Santa offers ‘alternative delivery dates’ for first responders, military

A letter penned by a military spouse helps explain Santa’s appearance on days other than Christmas for first responders and military members working the holiday


By Rachel Engel, P1 Contributor

It comes with the territory of being a first responder – you might be working on Christmas morning.

For younger kids, flubbing the date on the calendar is not difficult; a one year old doesn’t know if it’s Dec. 25 or July 25. However, for those older kids, who are on the cusp of discovering the truth about the holiday, it’s not possible to push Christmas morning back a day or two without eliciting questions.

A letter from Santa starts by acknowledging the traditional delivery date of the 25th, but quickly reminds kids that, as they most likely already know, “sometimes your mom and dad can’t be home on Christmas Day because they’re working to keep us safe and healthy.” (Photo/Pexels)
A letter from Santa starts by acknowledging the traditional delivery date of the 25th, but quickly reminds kids that, as they most likely already know, “sometimes your mom and dad can’t be home on Christmas Day because they’re working to keep us safe and healthy.” (Photo/Pexels)

That’s where Stephanie Lynn comes in.

A military spouse stationed with her military husband at Fort Hood, Texas, Lynn was confronted with this dilemma when her husband discovered he was scheduled to work through the holiday this year in his job with the Army's Criminal Investigation Division.

“I wanted to do something where we could all have Christmas together, I didn’t want to have to get up Christmas morning and my husband leave in the middle of opening gifts,” Lynn said. “So we just decided we were going to do Christmas on a different day.”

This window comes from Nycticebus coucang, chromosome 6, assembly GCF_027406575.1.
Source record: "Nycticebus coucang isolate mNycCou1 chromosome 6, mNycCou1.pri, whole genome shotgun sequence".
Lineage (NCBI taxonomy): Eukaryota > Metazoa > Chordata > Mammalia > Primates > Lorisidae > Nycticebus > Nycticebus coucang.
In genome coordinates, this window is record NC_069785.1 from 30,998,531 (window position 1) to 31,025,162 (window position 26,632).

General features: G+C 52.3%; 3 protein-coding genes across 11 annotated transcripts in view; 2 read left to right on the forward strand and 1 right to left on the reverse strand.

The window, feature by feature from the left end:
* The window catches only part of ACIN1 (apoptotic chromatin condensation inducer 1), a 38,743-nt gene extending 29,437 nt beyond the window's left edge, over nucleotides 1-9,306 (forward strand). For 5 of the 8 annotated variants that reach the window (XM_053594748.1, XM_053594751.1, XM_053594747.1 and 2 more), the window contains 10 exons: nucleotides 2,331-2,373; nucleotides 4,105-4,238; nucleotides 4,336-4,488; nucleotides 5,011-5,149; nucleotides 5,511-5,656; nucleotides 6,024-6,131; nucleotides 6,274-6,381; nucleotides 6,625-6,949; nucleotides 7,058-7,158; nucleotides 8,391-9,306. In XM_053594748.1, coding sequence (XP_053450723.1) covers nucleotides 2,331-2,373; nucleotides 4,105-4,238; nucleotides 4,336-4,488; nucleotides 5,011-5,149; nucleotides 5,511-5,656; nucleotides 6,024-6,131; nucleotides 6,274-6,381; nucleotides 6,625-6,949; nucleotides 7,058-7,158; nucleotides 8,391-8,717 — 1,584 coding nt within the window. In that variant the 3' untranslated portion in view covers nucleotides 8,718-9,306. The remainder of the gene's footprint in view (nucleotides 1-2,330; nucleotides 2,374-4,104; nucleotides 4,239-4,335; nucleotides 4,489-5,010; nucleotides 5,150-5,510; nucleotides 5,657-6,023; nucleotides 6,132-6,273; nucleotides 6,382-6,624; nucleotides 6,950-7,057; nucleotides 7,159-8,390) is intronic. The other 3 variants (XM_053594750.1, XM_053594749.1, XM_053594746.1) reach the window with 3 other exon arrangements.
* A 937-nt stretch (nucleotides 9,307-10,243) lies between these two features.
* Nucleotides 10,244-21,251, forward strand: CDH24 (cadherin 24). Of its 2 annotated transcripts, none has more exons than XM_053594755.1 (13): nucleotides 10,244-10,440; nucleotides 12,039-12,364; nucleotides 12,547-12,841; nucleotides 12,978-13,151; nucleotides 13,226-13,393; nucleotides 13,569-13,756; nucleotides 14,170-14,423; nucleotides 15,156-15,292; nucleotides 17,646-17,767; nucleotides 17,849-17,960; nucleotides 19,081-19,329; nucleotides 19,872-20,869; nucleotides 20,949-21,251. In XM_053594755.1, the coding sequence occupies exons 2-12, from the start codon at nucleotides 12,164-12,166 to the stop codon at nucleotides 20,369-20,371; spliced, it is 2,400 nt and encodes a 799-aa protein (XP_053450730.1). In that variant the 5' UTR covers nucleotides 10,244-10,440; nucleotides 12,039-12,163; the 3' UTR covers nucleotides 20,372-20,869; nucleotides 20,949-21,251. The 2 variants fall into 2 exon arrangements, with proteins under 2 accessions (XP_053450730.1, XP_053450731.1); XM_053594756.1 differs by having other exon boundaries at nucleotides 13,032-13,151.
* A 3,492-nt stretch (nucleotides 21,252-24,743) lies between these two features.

Not wanting to ruin the magic for her son, who is 8, Lynn had an idea: alternative delivery dates offered by Santa to “a special group” of children whose parents are military or first responders.

Lynn’s letter from Santa starts by acknowledging the traditional delivery date of the 25th, but quickly reminds kids that, as they most likely already know, “sometimes your mom and dad can’t be home on Christmas Day because they’re working to keep us safe and healthy.”

In true military and first responder fashion, the letter includes a form with boxes to check, offering two dates prior to Christmas, two dates after, and a final box marked “other” that allows a date to be filled in.

The letter finishes with Kris Kringle thanking the children for “sharing your moms and dads with us when we all need them the most.”

After posting about the idea on her personal Facebook page, Lynn’s letter has been shared hundreds of times, and she has received countless personal messages from people in other professions asking for a similar letter, from tow truck drivers to tugboat operators and chefs.

In the end, though, call it a Christmas miracle, or karma for offering such a simple act of kindness to other families in the same position, Lynn’s husband found out he was able to get off for the holiday after all, before they had given their son the letter from Santa.

But, for many others, Santa will be delivering gifts for his special kids on an alternative date this year.

You can download a full PDF version of Lynn’s letter for military and first responders here.

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